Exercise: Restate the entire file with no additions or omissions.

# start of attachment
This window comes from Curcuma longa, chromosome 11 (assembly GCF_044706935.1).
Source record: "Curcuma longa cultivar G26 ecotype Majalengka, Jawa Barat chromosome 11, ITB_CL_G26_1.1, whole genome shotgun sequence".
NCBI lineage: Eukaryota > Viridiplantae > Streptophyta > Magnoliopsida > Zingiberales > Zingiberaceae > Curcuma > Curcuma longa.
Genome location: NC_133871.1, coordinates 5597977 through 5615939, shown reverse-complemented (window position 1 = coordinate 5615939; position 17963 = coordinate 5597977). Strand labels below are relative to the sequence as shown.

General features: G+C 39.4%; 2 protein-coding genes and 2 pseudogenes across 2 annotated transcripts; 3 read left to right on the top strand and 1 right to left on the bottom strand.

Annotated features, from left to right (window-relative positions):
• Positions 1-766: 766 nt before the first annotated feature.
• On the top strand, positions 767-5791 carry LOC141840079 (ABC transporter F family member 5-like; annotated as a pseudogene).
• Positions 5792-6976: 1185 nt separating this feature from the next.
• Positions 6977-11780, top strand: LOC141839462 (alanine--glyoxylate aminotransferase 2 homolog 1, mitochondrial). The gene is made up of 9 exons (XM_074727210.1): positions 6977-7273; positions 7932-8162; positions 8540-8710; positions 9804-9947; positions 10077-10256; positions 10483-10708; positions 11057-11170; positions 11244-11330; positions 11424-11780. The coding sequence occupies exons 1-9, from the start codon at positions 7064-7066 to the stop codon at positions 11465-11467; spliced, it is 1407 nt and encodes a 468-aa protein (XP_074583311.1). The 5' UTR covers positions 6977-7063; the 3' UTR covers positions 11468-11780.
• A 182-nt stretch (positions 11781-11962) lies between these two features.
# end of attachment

This window comes from Curcuma longa, chromosome 11 (assembly GCF_044706935.1).
Source record: "Curcuma longa cultivar G26 ecotype Majalengka, Jawa Barat chromosome 11, ITB_CL_G26_1.1, whole genome shotgun sequence".
NCBI lineage: Eukaryota > Viridiplantae > Streptophyta > Magnoliopsida > Zingiberales > Zingiberaceae > Curcuma > Curcuma longa.
Genome location: NC_133871.1, coordinates 5597977 through 5615939, shown reverse-complemented (window position 1 = coordinate 5615939; position 17963 = coordinate 5597977). Strand labels below are relative to the sequence as shown.

General features: G+C 39.4%; 2 protein-coding genes and 2 pseudogenes across 2 annotated transcripts; 3 read left to right on the top strand and 1 right to left on the bottom strand.

Annotated features, from left to right (window-relative positions):
• Positions 1-766: 766 nt before the first annotated feature.
• On the top strand, positions 767-5791 carry LOC141840079 (ABC transporter F family member 5-like; annotated as a pseudogene).
• Positions 5792-6976: 1185 nt separating this feature from the next.
• Positions 6977-11780, top strand: LOC141839462 (alanine--glyoxylate aminotransferase 2 homolog 1, mitochondrial). The gene is made up of 9 exons (XM_074727210.1): positions 6977-7273; positions 7932-8162; positions 8540-8710; positions 9804-9947; positions 10077-10256; positions 10483-10708; positions 11057-11170; positions 11244-11330; positions 11424-11780. The coding sequence occupies exons 1-9, from the start codon at positions 7064-7066 to the stop codon at positions 11465-11467; spliced, it is 1407 nt and encodes a 468-aa protein (XP_074583311.1). The 5' UTR covers positions 6977-7063; the 3' UTR covers positions 11468-11780.
• A 182-nt stretch (positions 11781-11962) lies between these two features.